People wait outside an Apple store all night prior to the mainland release of iPhone 4S on January 12, 2012 in Beijing, China.
ChinaFotoPress—Getty Images
By Sam Frizell
July 12, 2014

Apple on Saturday denied claims made on Chinese state media that its iPhone presents a security risk to customers by compromising location data.

“Apple does not track users’ locations – Apple has never done so and has no plans to ever do so,” Apple said on Saturday, the Financial Times reports.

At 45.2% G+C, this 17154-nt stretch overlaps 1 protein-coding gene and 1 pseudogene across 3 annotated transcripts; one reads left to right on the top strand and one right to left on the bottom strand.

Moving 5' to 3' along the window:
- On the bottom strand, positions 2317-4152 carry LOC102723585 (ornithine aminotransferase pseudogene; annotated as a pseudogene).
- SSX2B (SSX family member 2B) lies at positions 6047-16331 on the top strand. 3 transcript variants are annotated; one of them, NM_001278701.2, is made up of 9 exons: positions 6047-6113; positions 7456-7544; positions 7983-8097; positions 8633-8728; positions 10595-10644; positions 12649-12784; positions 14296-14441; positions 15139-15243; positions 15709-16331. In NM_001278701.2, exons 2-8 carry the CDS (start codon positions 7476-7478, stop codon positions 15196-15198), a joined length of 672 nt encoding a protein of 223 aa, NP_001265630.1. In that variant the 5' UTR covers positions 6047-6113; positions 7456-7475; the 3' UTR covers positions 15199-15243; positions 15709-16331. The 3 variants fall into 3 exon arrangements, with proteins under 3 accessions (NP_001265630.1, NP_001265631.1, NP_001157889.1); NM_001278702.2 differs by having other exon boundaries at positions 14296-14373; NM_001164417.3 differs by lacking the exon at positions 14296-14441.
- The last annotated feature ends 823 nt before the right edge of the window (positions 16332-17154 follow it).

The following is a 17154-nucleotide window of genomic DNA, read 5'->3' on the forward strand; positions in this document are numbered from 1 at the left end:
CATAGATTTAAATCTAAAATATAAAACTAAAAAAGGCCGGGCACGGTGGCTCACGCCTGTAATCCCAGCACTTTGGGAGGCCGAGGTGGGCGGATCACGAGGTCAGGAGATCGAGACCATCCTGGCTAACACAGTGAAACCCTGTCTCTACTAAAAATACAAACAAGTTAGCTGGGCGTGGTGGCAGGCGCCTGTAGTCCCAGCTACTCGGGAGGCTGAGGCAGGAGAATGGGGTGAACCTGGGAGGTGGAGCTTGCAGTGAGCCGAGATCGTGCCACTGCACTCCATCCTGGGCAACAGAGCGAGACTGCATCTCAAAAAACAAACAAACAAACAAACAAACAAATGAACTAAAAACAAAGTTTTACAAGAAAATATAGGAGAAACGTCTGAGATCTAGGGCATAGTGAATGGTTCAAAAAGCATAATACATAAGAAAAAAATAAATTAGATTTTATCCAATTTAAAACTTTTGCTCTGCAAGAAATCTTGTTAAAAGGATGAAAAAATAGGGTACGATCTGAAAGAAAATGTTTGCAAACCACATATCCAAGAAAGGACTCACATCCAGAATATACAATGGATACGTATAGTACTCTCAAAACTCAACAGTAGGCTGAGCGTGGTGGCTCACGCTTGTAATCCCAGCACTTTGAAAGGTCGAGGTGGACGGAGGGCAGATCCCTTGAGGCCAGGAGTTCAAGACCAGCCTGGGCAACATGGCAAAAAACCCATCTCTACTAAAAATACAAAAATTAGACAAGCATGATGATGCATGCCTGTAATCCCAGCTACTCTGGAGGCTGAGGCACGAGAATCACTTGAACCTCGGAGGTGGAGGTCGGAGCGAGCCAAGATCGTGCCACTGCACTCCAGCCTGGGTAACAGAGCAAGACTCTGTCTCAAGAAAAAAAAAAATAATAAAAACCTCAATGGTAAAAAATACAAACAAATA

A Friday report on CCTV, the widely influential Chinese state-owned broadcaster, warned that the iPhone could track users using its positioning technology, and “view the user’s home address, unit information and whereabouts.” The report also claimed that information could be passed to U.S. intelligence services.

In an explanation published on its homepage in China, Apple said it has “never worked with any government agency from any country to create a backdoor in any of our products or services,” the Financial Times reports.

Apple also said that users location services can only be accessed by the device’s owner when they enter their passcode.

[FT]

You May Like

EDIT POST